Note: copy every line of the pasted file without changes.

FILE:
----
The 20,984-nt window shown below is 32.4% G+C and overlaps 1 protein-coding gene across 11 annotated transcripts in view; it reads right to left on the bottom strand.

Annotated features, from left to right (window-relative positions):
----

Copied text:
The 20,984-nt window shown below is 32.4% G+C and overlaps 1 protein-coding gene across 11 annotated transcripts in view; it reads right to left on the bottom strand.

Annotated features, from left to right (window-relative positions):